2. First off, there’s nothing wrong or fake about keeping up with the interests of a friend or loved one. You’re basically being a fan of the loved one, and thus keeping up with the show more than you would otherwise; and that’s okay. My parents didn’t paint my brothers’ room to look like Tattooine because they were Star Wars fans; they did it for my brothers’ fannishness. My mom always left space on our family trips for visits to Civil War sites for my dad, or for Dad to go to his Civil War Roundtable meetings during the week (sometimes alone, sometimes with Mom, depending on what they decided). I’m just enough of a military history buff by exposure to Dad to keep up with conversation or know what Dad will like as gifts, and that’s okay. (The “Dogs and Generals” T-shirt, for example, was a big hit.)

    Second, there’s nothing wrong with being a fan of one generation of a show and not another. Just ask any Star Trek or Doctor Who fan, much less the people who watch soap operas or read multi-generational comics.

    Third, what the heck is this “fake geek girl” crap? All people are allowed to participate (in a safe, legal, considerate way) in all activities for their own reasons, or no reason. Sometimes it’s really useful to have folks in a fandom who aren’t quite as caught up; they’re often the people running the conventions or the party suites, for example, because they love conrunning or holding parties. If people just are fans of hanging out with other fannish people, regardless of stripe, there’s no shame in it.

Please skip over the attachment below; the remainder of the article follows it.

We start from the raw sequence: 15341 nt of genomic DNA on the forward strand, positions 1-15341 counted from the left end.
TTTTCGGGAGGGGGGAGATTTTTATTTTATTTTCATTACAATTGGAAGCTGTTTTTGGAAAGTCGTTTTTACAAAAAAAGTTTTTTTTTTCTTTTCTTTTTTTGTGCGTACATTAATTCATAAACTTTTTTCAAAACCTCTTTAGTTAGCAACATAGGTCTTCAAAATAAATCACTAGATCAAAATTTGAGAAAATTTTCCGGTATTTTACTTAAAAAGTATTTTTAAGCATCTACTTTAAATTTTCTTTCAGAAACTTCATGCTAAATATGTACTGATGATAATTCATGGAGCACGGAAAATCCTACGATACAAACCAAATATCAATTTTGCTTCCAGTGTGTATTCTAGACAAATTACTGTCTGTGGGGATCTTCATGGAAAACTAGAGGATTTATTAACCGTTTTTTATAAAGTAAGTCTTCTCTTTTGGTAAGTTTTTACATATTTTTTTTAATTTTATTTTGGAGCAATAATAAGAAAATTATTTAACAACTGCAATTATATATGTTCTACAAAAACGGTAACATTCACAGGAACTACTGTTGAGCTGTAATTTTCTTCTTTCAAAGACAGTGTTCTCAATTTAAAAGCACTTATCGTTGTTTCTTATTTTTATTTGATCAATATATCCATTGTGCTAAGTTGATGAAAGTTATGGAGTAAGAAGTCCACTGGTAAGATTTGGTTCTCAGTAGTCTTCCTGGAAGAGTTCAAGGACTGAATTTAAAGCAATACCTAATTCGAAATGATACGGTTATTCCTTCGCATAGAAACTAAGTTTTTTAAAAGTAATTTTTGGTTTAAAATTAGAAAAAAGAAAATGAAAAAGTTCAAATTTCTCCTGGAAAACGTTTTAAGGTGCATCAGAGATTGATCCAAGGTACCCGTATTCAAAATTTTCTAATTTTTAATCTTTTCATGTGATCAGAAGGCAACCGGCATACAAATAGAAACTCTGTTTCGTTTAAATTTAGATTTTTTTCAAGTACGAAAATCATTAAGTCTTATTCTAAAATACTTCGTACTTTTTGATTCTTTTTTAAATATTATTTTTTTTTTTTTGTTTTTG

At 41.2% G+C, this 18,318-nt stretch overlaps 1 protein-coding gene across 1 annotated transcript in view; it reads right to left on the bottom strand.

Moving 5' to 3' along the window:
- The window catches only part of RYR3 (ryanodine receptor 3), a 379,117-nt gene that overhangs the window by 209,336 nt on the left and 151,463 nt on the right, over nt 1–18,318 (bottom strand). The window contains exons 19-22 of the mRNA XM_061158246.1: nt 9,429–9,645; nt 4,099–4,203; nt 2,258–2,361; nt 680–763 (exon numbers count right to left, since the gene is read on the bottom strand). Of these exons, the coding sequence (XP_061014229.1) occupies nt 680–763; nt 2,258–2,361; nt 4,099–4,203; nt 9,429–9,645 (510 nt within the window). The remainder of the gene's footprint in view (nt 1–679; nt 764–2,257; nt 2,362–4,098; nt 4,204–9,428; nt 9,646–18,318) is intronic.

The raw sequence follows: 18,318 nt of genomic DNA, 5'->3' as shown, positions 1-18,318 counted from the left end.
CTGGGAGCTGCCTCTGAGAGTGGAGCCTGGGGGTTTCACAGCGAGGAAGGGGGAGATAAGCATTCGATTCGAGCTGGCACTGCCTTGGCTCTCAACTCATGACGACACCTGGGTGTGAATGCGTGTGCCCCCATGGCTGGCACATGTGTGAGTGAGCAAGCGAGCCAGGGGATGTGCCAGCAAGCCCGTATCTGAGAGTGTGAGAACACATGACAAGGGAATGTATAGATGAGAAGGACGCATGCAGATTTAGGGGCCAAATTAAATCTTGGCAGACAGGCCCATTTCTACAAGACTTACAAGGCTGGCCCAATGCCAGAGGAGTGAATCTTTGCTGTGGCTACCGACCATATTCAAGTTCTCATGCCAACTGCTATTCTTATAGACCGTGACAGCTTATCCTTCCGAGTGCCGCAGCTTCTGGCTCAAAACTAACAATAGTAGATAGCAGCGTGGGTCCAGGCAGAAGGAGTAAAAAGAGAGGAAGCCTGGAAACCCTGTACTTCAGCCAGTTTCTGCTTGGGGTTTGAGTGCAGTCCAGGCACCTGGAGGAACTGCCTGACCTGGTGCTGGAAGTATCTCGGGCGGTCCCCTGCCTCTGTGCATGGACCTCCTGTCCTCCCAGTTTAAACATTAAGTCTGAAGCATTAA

The only thing that concerns me about your activities is that you seem to feel a lot of cognitive dissonance and uncertainty about what you’re doing, and I think that’s bound to wear on you. Set aside any envy or feeling left out; there will be things in the future that you’ll feel strongly about, and your husband will be the one supporting you. Enjoy hanging out, and be amused by the amusing parts, and don’t take it all too seriously. If you need more time with your own interests, don’t be afraid to take that time, and to ask your husband to join you or help you or give you time away.

    1. Ok. I feel compelled to reply to this comment because I’ve been getting way, way too many comments like this for my comfort, and I feel compelled to set the record straight before I get any more.

      First, re: “Fake Geek Girls” — this is a criticism labeled at women who engage with fandom honestly, but not in “traditionally” geeky ways. Notice all the quotes around that label — it’s certainly not one that I agree with, and that was a not at all thinly veiled criticism of the label. See here for more explanation of the term: http://geekfeminism.wikia.com/wiki/Fake_geek_girls — and a Google search will yield many, many more. I agree that it’s 100% crap, but I didn’t invent it, and I’ve certainly been told in my real life that I “don’t look/act like a geek” by people who didn’t know me well enough to actually say whether or not I act like a geek.